Buckner’s neighbourhood cohesion scale [35] with 17 items was also completed by HWW participants. Question 8 “I think I agree with most people in my neighbourhood about what is important in life” and 16 “A feeling of fellowship runs deep between me and other people in this neighbourhood” were not included, in accordance with previous studies conducted in similar data [10, 36], though question 18 “Overall I think this is a good place to bring up children” was included. As the scale has been reported to be unidimensional [36], factor analysis with principal components analysis followed by a varimax rotation (Spearman’s rank) were used to identify a set of underlying common factors (see full analysis steps in Supplemental Fig. 2 and Supplemental Table 1). The two identified components (neighbourhood attraction and social cohesion) were used to assess the level of neighbourhood cohesion across the cohort.

Mental health measures

Mental health was assessed using three measures which explored self-report mental health and wellbeing as well as mental health treatment.

The five-question Mental Health Inventory (MHI-5) score is a brief questionnaire that has been used to screen for depressive symptoms in various settings [37]. It consists of five questions focusing on depressive and anxiety symptoms experienced during the four weeks prior to questionnaire completion, with six possible responses ranging from “all of the time” (1 point) to “none of the time” (6 points). The MHI-5 score is calculated by summing the scores and scaling the results to a 100-point scale which is subsequently dichotomised (case/non-case) using a cut-point of 60 [38] to allow for comparison with the mental health measure drawn from electronic health records.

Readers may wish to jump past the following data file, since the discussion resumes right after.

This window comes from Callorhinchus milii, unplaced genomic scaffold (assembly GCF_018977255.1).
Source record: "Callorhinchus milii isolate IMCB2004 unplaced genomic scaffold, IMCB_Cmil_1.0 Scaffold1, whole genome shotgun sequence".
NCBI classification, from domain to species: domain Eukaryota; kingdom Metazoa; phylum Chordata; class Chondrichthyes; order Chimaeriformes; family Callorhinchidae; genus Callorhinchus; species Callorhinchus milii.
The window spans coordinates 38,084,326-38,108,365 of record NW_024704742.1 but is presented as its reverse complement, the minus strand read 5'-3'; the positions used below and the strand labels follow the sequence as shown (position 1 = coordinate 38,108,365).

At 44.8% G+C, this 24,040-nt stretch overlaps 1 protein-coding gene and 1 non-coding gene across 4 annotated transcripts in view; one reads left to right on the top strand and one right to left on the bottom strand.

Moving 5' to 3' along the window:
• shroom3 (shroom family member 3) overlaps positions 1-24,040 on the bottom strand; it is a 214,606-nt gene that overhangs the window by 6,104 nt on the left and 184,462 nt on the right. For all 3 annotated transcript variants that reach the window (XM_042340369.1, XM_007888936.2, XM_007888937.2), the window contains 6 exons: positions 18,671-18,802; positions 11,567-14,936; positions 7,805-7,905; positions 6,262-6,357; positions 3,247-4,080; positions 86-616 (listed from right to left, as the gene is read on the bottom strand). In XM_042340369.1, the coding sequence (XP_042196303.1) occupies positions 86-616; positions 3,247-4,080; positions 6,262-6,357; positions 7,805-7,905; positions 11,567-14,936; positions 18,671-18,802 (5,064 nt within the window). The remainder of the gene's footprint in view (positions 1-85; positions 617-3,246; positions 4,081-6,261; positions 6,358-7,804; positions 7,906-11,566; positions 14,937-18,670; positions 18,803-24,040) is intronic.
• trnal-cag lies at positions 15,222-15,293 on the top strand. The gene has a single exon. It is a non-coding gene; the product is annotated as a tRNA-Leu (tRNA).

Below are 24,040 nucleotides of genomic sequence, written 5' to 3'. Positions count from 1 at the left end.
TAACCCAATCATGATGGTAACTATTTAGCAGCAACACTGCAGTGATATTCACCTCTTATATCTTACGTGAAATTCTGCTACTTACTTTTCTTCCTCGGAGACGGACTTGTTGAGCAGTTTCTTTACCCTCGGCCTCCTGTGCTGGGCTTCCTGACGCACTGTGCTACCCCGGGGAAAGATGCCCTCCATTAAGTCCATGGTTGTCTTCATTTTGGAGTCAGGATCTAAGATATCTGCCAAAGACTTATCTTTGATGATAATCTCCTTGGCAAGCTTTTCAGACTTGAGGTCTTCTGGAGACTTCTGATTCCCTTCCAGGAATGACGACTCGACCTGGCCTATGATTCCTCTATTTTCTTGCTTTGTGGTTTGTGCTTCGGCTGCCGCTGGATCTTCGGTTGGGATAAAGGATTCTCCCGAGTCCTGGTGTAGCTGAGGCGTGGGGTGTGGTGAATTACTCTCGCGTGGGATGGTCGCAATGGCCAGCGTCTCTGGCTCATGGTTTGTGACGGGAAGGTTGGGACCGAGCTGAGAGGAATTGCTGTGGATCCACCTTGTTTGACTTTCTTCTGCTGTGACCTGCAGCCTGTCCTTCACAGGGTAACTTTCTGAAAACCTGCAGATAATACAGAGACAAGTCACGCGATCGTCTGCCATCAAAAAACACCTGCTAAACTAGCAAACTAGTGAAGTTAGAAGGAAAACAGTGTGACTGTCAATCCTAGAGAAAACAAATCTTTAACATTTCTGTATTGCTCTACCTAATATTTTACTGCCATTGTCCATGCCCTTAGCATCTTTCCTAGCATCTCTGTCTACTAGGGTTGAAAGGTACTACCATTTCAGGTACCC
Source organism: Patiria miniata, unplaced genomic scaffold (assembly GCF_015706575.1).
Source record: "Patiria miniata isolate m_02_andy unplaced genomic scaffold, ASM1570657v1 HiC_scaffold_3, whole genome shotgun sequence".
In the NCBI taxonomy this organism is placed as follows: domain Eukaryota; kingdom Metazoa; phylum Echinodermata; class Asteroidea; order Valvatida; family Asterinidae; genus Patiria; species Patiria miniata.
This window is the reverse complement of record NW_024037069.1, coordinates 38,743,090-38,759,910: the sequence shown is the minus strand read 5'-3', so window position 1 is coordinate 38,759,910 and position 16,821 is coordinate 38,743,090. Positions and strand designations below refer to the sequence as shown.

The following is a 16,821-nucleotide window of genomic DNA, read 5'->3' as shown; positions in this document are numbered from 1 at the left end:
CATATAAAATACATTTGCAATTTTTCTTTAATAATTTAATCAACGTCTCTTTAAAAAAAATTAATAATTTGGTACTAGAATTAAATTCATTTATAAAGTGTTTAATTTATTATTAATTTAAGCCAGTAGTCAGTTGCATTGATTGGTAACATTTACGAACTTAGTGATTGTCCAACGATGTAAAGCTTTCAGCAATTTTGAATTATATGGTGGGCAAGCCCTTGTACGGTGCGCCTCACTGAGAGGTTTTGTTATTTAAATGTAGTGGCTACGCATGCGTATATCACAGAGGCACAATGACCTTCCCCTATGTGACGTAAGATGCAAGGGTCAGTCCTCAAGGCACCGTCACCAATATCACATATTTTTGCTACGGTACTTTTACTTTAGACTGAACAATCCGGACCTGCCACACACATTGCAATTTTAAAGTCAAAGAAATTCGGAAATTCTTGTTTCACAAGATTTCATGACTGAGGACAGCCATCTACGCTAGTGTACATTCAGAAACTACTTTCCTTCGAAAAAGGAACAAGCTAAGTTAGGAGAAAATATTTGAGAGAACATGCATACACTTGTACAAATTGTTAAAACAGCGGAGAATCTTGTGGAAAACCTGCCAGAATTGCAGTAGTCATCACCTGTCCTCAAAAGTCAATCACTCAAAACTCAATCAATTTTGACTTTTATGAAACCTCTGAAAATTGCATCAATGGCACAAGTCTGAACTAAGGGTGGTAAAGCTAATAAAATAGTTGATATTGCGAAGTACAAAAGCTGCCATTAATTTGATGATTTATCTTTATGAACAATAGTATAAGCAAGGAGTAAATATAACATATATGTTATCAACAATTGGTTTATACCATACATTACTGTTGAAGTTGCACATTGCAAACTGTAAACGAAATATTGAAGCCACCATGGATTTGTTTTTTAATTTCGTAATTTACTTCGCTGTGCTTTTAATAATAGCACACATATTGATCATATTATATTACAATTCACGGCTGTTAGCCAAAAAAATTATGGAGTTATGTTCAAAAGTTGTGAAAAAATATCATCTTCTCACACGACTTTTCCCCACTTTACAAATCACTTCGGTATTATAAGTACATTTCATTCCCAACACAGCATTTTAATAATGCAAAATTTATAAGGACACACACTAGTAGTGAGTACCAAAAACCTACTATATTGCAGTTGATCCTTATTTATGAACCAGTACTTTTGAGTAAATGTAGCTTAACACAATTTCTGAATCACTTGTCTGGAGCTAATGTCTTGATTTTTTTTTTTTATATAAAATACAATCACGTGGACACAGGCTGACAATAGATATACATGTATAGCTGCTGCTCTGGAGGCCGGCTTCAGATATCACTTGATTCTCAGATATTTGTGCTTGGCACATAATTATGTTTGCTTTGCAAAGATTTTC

The Warwick Edinburgh Mental Wellbeing Scale (WEMWBS) is a 14-item scale with a scoring range of 1–5 and a total score ranging from 14–70. The recommended approach is to group the data using categorical approaches and to compare the scores with population norms. According to the scoring and analysis guidelines outlined in the WEMWBS website (https://warwick.ac.uk/fac/sci/med/research/platform/wemwbs/using), participant scores can be grouped as low (≤ 40), average (41–59) and high mental wellbeing (≥ 60). These cut-off points have been previously used by NHS direct, with a score of ≤ 40 indicating probable depression and ≥ 60 high mental wellbeing [39]. For the binary WEMWBS measure, the cut-off point was set at ≤ 40 to allow for a comparison between poor wellbeing and average to high wellbeing.

The presence of poor mental health was assessed through electronic healthcare records (EHR) using current treatment of anxiety or depression. Individuals who had received at least one prescription of an antidepressant, anxiolytic or hypnotic (according to the relevant British National Formulary (BNF) categories) during the one-year current period were considered grouped as being actively treated [38]. This measure was chosen over that of mental health diagnosis as we aimed to identify individuals who were receiving treatment at the time of the study, excluding those who might have had a historical diagnosis of anxiety or depression that would still be recorded in their EHR.